Back October 12, 2016

Keep the Balance

Cash flow is about movement. Constant inflows and outflows are what keeps the business going. In an ideal world, they would be perfectly synchronized, so that you always have enough cash to cover payables in due time. The blunt truth is that ideal worlds exist only in theory, mostly to remind us that we have work to do.

Keeping a balanced cash flow means to work it so that on every payment date you have enough money available. This implies cleverly planning and negotiating terms of payment, salary dates, and receivables.

Here are some ideas you may find handy:

  • Keep receivables no later than 90 days. The most convenient situation is to cash in within 15 to 30 days since invoicing. Some projects, however, may require later payment dates; in these cases bear in mind that delaying receivables with more than 3 months may put the business in peril.
  • Invoice as soon as the service or product is delivered. Some clients may be late anyway, so don’t expand the delay yourself.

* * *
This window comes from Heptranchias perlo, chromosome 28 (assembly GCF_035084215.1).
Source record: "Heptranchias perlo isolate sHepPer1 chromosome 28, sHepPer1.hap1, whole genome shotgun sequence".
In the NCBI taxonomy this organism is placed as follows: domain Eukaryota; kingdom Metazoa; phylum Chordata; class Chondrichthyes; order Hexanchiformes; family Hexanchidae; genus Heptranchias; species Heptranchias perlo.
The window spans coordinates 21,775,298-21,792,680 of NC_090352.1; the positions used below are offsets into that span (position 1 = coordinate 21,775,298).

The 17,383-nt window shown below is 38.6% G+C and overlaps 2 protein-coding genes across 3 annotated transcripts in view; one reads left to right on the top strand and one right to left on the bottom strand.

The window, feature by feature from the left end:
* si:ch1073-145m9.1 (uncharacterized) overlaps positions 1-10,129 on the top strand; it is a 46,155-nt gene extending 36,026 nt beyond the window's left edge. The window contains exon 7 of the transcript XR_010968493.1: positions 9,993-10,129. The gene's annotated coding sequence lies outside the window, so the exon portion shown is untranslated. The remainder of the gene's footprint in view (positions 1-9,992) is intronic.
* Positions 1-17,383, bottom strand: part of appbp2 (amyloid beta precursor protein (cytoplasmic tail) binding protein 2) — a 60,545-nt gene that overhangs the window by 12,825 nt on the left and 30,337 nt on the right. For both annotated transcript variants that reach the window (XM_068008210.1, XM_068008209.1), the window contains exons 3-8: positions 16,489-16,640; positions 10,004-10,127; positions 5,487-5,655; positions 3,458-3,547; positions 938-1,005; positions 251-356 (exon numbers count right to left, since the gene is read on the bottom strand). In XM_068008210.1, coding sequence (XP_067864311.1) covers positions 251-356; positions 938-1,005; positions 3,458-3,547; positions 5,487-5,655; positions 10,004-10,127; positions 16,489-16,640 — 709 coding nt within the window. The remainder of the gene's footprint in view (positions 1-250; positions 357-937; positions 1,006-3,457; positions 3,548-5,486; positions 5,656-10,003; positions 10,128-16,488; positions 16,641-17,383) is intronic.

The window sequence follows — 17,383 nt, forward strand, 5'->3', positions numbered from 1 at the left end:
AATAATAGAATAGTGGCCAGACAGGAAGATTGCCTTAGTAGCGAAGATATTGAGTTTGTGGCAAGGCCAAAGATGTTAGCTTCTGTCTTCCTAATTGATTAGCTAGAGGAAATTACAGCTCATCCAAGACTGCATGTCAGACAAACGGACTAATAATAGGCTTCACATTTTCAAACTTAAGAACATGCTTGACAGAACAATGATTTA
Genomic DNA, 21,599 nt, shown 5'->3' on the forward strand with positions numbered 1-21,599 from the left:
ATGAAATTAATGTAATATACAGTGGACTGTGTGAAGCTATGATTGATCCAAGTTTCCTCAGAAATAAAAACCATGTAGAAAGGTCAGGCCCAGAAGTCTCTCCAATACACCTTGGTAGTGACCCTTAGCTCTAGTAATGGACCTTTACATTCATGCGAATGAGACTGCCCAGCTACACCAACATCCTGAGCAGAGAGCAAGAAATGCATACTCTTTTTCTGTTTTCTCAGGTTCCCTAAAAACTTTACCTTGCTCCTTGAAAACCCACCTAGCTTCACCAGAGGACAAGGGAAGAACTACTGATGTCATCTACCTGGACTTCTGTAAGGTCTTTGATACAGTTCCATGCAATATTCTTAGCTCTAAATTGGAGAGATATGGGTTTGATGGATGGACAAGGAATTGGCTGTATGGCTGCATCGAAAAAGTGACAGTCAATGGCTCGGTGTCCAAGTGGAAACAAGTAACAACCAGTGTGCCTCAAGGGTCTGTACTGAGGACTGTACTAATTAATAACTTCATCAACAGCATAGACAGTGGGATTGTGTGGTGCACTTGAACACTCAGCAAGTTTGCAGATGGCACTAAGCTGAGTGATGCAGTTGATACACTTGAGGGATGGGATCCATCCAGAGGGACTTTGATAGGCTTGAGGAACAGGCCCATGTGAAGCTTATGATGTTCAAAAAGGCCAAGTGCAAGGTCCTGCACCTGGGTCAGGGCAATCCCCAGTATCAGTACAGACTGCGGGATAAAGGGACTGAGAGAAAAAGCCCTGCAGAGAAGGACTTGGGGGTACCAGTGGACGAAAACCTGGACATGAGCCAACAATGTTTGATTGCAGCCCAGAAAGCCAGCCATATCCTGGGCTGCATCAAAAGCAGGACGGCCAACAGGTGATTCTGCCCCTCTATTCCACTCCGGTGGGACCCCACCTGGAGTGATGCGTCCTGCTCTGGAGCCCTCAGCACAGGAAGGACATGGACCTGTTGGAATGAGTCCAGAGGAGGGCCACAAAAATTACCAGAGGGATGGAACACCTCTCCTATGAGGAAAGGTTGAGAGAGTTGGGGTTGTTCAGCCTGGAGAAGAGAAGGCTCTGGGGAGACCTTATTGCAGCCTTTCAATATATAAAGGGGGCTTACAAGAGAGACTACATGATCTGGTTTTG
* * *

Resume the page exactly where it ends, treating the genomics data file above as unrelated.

• Where possible, ask for advance payments from your clients.
  • Some bills have fixed due dates which you cannot negotiate, but when possible, try not to set them sooner than the predicted inflows. After all, you need to have the cash for it.
  • Don’t pay salaries all on the same day. A large amount of outflow may cause the cash flow to go negative. If you practice biweekly payments, schedule salaries for half of the team in one week, the other half in the following week.
  • Forecast cash flow. There is no better way to avoid trouble than anticipating. Plan ahead payables and receivable at the extent of what you can control. Stay away from the 0 cash threshold (check the ThinkOut platform to see how that works).

These are merely general guidelines. Get creative in adapting them to your unique business. The main idea is to forecast and schedule receivable and payables so that the business doesn’t run out of cash.

Author: ThinkOut